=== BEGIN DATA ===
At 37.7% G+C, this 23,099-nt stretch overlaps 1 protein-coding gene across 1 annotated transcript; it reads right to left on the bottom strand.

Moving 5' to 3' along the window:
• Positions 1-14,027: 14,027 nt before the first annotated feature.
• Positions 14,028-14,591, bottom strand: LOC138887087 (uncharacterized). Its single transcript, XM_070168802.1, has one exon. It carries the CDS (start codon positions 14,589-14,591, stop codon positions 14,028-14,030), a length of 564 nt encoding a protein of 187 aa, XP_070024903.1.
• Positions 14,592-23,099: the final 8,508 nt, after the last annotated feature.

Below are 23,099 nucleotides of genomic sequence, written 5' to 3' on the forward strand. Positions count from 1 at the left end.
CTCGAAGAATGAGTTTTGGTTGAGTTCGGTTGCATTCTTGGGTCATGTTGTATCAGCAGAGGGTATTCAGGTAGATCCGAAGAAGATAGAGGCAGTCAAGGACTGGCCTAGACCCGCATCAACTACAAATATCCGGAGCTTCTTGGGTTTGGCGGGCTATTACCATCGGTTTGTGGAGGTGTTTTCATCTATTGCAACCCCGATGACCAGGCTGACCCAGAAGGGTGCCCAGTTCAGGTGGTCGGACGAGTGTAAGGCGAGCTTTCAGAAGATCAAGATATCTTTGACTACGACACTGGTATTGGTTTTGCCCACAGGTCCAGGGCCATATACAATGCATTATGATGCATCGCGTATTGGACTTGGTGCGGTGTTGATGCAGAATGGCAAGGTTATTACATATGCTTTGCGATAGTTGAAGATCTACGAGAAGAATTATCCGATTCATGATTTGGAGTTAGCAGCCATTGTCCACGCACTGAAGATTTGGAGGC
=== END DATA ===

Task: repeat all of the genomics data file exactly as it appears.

At 37.7% G+C, this 23,099-nt stretch overlaps 1 protein-coding gene across 1 annotated transcript; it reads right to left on the bottom strand.

Moving 5' to 3' along the window:
• Positions 1-14,027: 14,027 nt before the first annotated feature.
• Positions 14,028-14,591, bottom strand: LOC138887087 (uncharacterized). Its single transcript, XM_070168802.1, has one exon. It carries the CDS (start codon positions 14,589-14,591, stop codon positions 14,028-14,030), a length of 564 nt encoding a protein of 187 aa, XP_070024903.1.
• Positions 14,592-23,099: the final 8,508 nt, after the last annotated feature.

Below are 23,099 nucleotides of genomic sequence, written 5' to 3' on the forward strand. Positions count from 1 at the left end.
CTCGAAGAATGAGTTTTGGTTGAGTTCGGTTGCATTCTTGGGTCATGTTGTATCAGCAGAGGGTATTCAGGTAGATCCGAAGAAGATAGAGGCAGTCAAGGACTGGCCTAGACCCGCATCAACTACAAATATCCGGAGCTTCTTGGGTTTGGCGGGCTATTACCATCGGTTTGTGGAGGTGTTTTCATCTATTGCAACCCCGATGACCAGGCTGACCCAGAAGGGTGCCCAGTTCAGGTGGTCGGACGAGTGTAAGGCGAGCTTTCAGAAGATCAAGATATCTTTGACTACGACACTGGTATTGGTTTTGCCCACAGGTCCAGGGCCATATACAATGCATTATGATGCATCGCGTATTGGACTTGGTGCGGTGTTGATGCAGAATGGCAAGGTTATTACATATGCTTTGCGATAGTTGAAGATCTACGAGAAGAATTATCCGATTCATGATTTGGAGTTAGCAGCCATTGTCCACGCACTGAAGATTTGGAGGC